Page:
The College Puzzle Blog
Prior PostingsAbout
Dr. Michael W. Kirst

Michael W. Kirst is Professor Emeritus of Education and Business Administration at Stanford University since 1969.
Dr. Kirst received his Ph.D. in political economy and government from Harvard. Before joining the Stanford University faculty, Dr. Kirst held several positions with the federal government, including Staff Director of the U.S. Senate Subcommittee on Manpower, Employment and Poverty. He was a former president of the California State Board of Education. His book From High School to College with Andrea Venezia was published by Jossey Bass in 2004.

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My blog discusses the important and complex subjects of college completion, college success, student risk factors (for failing), college readiness, and academic preparation. I will explore the pieces of the college puzzle that heavily influence, if not determine, college success rates.

My Quick Thoughts Re Defending the Community College Equity Agenda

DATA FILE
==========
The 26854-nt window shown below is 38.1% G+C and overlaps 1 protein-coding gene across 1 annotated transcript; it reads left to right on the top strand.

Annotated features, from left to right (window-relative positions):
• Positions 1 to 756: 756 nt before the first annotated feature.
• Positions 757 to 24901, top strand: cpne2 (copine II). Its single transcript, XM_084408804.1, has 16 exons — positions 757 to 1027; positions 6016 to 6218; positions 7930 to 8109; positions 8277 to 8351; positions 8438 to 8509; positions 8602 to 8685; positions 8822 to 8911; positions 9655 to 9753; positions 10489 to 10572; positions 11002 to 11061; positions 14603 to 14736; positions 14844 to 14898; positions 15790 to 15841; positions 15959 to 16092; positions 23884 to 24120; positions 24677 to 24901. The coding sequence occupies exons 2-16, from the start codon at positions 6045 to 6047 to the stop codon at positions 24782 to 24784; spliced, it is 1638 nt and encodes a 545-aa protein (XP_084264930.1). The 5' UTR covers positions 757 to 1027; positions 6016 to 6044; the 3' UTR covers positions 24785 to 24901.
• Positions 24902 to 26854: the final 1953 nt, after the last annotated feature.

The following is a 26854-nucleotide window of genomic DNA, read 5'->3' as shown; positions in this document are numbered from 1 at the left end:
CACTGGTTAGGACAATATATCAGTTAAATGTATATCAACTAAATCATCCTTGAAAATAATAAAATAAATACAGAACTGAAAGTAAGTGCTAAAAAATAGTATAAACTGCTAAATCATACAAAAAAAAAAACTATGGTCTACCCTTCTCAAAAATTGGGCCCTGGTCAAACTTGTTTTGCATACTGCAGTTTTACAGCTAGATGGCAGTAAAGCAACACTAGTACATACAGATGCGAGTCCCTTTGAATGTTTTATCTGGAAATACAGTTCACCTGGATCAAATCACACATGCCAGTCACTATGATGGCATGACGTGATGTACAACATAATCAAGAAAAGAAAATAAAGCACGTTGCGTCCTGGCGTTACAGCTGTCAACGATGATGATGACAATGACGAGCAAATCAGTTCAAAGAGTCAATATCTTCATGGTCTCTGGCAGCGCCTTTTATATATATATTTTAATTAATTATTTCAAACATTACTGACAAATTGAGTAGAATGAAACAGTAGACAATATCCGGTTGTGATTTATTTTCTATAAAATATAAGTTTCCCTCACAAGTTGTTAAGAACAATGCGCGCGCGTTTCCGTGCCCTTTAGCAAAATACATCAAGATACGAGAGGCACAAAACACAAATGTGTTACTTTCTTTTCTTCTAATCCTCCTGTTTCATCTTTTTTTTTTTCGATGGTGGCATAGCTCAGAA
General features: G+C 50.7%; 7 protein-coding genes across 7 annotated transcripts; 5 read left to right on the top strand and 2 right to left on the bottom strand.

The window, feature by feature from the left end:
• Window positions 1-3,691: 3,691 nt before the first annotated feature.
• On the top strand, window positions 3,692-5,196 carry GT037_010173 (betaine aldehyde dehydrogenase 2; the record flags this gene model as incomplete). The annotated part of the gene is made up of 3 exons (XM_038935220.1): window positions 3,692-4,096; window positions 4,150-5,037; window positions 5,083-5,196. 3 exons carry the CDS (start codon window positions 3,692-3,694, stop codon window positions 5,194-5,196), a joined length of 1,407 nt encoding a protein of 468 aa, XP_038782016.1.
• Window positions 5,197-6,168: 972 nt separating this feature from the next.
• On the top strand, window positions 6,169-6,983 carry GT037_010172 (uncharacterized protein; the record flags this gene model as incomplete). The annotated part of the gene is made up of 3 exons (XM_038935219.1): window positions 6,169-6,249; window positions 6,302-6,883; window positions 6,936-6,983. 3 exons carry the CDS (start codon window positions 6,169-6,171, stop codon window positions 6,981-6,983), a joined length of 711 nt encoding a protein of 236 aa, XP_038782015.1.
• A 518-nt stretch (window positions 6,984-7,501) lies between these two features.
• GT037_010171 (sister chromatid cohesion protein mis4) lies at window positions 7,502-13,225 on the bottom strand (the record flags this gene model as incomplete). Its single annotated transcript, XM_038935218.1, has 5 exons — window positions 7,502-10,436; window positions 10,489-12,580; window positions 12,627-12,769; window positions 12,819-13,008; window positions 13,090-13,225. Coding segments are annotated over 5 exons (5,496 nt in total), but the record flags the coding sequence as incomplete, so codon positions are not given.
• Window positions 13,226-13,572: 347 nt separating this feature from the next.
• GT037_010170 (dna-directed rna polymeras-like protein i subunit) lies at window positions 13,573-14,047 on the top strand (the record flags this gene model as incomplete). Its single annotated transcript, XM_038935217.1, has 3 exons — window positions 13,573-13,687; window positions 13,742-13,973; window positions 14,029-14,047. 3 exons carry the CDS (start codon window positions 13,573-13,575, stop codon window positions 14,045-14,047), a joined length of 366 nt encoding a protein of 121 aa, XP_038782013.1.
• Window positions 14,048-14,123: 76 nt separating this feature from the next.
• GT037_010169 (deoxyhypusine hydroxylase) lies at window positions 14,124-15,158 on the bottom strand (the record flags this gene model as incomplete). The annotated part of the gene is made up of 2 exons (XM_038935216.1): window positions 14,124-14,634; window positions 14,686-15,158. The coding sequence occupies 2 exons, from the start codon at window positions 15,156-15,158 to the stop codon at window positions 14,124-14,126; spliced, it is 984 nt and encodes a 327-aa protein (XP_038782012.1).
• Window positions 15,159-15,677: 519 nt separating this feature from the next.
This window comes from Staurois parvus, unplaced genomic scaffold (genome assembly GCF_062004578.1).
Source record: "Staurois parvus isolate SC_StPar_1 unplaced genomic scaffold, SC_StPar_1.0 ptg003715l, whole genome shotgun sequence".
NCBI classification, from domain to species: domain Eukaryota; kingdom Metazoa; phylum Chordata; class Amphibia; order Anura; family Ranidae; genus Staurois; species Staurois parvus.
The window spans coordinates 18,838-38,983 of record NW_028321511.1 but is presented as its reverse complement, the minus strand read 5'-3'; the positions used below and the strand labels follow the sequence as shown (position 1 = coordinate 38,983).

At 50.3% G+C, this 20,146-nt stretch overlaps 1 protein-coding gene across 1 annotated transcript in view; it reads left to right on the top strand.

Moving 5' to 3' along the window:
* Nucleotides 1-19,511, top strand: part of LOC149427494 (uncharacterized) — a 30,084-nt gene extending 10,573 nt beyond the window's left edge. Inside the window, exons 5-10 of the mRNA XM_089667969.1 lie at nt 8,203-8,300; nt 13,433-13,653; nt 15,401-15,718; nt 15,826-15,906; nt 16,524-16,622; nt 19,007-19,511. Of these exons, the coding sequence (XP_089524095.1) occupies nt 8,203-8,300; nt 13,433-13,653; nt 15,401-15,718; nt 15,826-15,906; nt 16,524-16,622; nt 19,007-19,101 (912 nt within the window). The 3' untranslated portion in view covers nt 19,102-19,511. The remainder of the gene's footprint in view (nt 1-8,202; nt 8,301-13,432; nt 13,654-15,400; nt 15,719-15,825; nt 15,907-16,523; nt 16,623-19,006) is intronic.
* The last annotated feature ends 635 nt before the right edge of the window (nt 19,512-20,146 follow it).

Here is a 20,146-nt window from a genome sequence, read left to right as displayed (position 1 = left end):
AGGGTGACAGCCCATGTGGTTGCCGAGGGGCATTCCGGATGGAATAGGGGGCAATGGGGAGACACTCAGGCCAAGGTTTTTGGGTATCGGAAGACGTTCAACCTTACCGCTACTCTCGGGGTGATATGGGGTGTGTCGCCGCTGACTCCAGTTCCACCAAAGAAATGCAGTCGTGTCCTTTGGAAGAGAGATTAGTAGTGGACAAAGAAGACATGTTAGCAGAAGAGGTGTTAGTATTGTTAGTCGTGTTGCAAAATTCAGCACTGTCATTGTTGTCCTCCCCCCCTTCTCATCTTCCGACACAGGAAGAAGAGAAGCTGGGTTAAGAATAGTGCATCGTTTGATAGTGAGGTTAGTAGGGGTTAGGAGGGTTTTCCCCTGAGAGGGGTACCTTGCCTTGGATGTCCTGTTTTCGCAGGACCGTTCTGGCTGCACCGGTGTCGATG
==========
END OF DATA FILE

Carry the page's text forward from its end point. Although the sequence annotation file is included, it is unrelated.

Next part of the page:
A new collection of essays entitled Defending the Community College Equity Agenda has just been published by Johns Hopkins University Press. The collection was edited by Thomas Bailey, director of the Community College Research Center, at Teachers College, Columbia University, and Vanessa Smith Morest, assistant director of the center.

The book provides a comprehensive overview of the mixed success of community colleges in creating student access and college completion. This is a first-rate, research-based book and a major contribution to the literature. The authors define the equity agenda in higher education as made up of three components: equity in college preparation, access to college, and success in college -- satisfying college goals.

The authors also cover college and student finance issues and focus on students as well. Similar to many other studies, the authors conclude that community colleges do a lot better on student access than success. For example, after 8 years only 20% of black community college students get a degree or certificate.

But several other studies stress that there are many things students can do to increase their chances for college completion. Students should begin community college right after high school and stay in school year round in order to improve college persistence. This means enrolling in summer school. So starting sooner is better and a commitment to learning throughout the year is helpful. These enrollment patterns are particularly useful for first-generation students who have little support for college, particularly family, that is vital keeping them in college continuously.

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